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Motivation by Mind Map: Motivation

1. We are innately curious and we have a love of learning.

1.1. Fun

1.1.1. Relatedness

2. Maslow's Hierarchy of Needs (Kaylie Grant)

2.1. Three basic types of needs: Basic, Psychological and Self-fulfillment

2.2. 6 categories of needs: (Basic needs): Physiological and Safety needs. (Pyschological needs): Belonging/Love and Esteem needs. (Self Fulfillment): Self Actualization.

2.3. Physiological Needs: Food, water, warmth, rest. (Free/reduced lunch, bathroom/drink breaks)

2.4. Safety Needs: Security, Safety. (Controlled classroom behavior, fair discipline)

2.5. Belonging/Love Needs: Close relationships, friends. (teacher conferencing, genuinely listening to students)

2.6. Esteem Needs: Feeling of Accomplishment. (Focusing on student strengths, "star of the week")

3. Carol Dweck's Mindset Theory

3.1. Growth Mindset: "I can't do it...YET."

3.2. Static/Fixed Mindset: I can't do it.

4. Weiner's Attribution Theory

4.1. To whom or to what do students attribute their successes and failures?

4.2. Vocab: Locus (location), Internal (disposition), External (situational). Stability (likelihood of change), Stable, Unstable. Control (power), Controllable, Uncontrollable

5. Self Efficacy, Expectancy Theory, and Learned Helplessness (Spencer Durrant)

5.1. Albert Bandura - Self Efficacy: Main Idea: Reflects confidence in the ability to control one's motivation

5.2. Victor Vroom - Expectancy Theory: Main Idea: An individual will behave or act in a certain way because they are motivated to select a specific behavior over others due to what they expect the result of that selected behavior will be.

5.3. Martin Seligman - Learned Helplessness: Learned helplessness occurs when a person is repeatedly subjected to an aversive stimulus that it cannot escape. Eventually, the person will stop trying to avoid the stimulus and behave as if it is utterly helpless to change the situation. Vocab - aversive stimulus: an unpleasant event that is intended to decrease the probability of a behavior when it is presented as a consequence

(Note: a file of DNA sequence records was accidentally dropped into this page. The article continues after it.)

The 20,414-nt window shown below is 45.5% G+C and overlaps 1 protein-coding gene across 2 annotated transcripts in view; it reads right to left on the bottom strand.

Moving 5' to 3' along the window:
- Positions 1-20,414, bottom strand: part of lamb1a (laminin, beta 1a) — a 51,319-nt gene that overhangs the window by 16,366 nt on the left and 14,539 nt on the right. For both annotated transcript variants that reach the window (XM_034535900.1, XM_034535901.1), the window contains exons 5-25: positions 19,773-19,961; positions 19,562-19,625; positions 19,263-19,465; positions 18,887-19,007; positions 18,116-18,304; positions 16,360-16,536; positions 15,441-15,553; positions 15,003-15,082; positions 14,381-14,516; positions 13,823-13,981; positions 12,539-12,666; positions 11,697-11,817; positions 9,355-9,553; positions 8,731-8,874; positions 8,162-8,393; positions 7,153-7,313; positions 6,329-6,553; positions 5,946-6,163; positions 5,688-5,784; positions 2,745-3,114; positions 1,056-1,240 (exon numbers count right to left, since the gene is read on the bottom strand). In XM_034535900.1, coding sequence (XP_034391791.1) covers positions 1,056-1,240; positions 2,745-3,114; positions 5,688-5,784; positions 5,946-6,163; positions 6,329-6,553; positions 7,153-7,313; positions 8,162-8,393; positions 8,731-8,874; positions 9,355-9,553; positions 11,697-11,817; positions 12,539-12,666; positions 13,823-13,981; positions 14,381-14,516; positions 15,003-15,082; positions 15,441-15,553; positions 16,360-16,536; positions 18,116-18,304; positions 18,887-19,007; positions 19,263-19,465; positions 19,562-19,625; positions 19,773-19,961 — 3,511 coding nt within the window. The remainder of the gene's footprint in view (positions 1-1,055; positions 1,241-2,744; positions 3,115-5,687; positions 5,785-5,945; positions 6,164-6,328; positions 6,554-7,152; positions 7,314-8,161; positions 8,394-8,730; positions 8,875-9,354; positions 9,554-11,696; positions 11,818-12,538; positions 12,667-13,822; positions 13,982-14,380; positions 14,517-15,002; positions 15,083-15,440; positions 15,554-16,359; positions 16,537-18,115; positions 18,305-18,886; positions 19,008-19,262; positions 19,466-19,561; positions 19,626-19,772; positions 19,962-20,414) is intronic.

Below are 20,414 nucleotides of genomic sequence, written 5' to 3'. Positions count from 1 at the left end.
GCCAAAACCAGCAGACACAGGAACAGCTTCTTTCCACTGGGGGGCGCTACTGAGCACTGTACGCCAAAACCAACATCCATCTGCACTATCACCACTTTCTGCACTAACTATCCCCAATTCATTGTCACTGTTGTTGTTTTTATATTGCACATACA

6. Intrinsic/Extrinsic Motivation (Chloe Cox)

6.1. Extrinsic: perform a behavior or engage in an activity to earn a reward or avoid punishment.

6.1.1. External rewards can induce interest and motivate acquiring new skills that can then become intrinsically motivating.

6.1.2. External rewards are not useful if it is already intrinsically rewarding. Offering a reward might turn “play” into “work”

6.2. Intrinsic: personally rewarding, the behavior itself is the reward.

6.2.1. If a reward boosts your feeling of competence after doing good work your intrinsic enjoyment of the task may increase.

6.3. Interests

6.3.1. Individual interest: connecting to a student’s life; sports, movies, pop culture.

6.3.2. Situational interest: engaging in a new activity in class lesson.

6.4. Flow: state of mind where we enjoy what we are doing; time flies; when we are challenged and/or having fun.